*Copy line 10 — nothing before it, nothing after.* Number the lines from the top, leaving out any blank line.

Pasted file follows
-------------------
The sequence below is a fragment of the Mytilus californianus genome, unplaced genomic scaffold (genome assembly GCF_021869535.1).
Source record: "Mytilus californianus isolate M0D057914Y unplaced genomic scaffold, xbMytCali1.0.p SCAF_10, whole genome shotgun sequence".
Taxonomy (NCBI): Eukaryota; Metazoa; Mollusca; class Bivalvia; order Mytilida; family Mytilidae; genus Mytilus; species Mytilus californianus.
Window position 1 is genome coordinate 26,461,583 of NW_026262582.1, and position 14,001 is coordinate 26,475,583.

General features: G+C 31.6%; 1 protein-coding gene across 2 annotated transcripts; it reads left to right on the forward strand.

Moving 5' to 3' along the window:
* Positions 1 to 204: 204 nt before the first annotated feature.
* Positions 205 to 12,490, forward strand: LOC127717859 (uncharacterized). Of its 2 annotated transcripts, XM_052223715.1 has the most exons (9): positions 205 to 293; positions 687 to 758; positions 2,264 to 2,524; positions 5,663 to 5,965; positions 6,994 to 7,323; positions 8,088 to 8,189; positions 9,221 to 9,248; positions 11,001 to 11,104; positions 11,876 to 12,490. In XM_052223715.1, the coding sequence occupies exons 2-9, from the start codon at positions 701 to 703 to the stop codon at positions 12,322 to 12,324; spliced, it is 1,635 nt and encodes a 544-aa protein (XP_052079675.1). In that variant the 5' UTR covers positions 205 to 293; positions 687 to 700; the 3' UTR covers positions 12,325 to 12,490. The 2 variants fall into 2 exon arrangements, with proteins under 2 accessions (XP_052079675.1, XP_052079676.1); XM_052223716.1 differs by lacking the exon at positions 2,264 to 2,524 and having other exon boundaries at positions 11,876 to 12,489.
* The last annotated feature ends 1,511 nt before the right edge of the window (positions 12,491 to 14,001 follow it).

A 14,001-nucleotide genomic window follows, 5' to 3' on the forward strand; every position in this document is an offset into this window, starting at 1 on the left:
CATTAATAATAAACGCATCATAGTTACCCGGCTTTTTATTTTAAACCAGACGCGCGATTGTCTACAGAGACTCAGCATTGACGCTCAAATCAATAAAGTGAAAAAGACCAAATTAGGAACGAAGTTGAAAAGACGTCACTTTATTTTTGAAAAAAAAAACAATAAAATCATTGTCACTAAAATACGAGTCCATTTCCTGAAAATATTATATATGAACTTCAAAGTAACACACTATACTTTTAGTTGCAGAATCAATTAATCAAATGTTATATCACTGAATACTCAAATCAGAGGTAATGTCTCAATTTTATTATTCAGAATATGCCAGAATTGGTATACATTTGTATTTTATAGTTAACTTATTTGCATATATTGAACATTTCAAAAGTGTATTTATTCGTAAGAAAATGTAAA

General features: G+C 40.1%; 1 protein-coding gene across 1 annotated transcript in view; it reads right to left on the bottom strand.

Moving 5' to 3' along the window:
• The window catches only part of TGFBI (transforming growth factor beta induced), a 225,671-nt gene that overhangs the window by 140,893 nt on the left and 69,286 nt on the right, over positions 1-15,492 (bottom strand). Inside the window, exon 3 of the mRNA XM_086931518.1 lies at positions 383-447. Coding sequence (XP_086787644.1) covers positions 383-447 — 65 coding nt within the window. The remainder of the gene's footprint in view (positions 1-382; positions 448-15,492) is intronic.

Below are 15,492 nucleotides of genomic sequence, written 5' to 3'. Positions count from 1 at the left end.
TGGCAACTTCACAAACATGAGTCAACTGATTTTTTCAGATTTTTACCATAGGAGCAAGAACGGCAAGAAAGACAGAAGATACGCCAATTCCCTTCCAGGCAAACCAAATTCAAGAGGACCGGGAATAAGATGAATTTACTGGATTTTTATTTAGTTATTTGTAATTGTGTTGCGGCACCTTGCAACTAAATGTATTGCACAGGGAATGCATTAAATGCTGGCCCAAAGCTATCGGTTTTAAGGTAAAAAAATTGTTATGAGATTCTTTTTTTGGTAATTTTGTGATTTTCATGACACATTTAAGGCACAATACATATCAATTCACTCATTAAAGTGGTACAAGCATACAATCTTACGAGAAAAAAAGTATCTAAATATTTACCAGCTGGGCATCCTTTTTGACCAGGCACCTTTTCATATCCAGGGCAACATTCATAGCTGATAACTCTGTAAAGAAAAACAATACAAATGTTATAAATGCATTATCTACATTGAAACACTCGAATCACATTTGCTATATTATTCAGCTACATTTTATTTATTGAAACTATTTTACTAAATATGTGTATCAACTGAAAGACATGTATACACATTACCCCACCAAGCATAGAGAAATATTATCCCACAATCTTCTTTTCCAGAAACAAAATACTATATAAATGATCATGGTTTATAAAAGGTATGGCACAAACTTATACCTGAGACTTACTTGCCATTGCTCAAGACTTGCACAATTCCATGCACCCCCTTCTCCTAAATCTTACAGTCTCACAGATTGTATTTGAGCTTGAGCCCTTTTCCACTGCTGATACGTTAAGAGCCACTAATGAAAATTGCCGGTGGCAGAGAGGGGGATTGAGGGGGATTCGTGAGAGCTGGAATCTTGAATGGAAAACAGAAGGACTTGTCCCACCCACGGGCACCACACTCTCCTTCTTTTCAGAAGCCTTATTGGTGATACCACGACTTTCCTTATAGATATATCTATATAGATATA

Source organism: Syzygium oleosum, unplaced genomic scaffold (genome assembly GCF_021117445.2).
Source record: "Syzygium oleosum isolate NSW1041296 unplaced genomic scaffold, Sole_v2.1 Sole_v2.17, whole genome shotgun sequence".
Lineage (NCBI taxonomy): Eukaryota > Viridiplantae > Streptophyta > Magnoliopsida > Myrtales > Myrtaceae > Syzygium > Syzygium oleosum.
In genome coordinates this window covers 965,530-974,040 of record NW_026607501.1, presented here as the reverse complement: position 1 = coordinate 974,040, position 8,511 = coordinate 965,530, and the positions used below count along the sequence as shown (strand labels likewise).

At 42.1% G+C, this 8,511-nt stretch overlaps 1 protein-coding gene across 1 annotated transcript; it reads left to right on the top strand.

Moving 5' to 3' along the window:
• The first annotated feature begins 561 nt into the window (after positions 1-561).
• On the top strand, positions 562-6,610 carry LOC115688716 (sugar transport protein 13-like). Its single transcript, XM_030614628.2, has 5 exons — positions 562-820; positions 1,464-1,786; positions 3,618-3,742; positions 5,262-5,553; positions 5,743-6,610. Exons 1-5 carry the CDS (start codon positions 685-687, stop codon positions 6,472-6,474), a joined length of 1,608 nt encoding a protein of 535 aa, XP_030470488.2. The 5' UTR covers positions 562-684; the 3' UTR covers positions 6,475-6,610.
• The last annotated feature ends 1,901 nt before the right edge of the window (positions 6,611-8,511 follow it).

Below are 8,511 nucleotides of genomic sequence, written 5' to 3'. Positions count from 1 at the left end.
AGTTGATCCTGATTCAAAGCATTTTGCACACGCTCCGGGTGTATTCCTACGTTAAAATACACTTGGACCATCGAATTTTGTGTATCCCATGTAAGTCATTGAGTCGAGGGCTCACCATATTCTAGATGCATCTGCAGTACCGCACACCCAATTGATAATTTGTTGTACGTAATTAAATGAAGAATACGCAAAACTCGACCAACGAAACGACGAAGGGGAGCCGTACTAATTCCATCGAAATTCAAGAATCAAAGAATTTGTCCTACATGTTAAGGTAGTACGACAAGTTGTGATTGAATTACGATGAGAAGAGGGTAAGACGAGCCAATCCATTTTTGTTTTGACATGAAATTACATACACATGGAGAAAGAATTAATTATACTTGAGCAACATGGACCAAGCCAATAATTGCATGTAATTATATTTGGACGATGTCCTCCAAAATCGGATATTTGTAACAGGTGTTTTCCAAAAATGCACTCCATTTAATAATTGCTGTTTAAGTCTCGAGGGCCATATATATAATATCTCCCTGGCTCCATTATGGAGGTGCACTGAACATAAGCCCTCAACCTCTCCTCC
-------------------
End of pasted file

A 14,001-nucleotide genomic window follows, 5' to 3' on the forward strand; every position in this document is an offset into this window, starting at 1 on the left: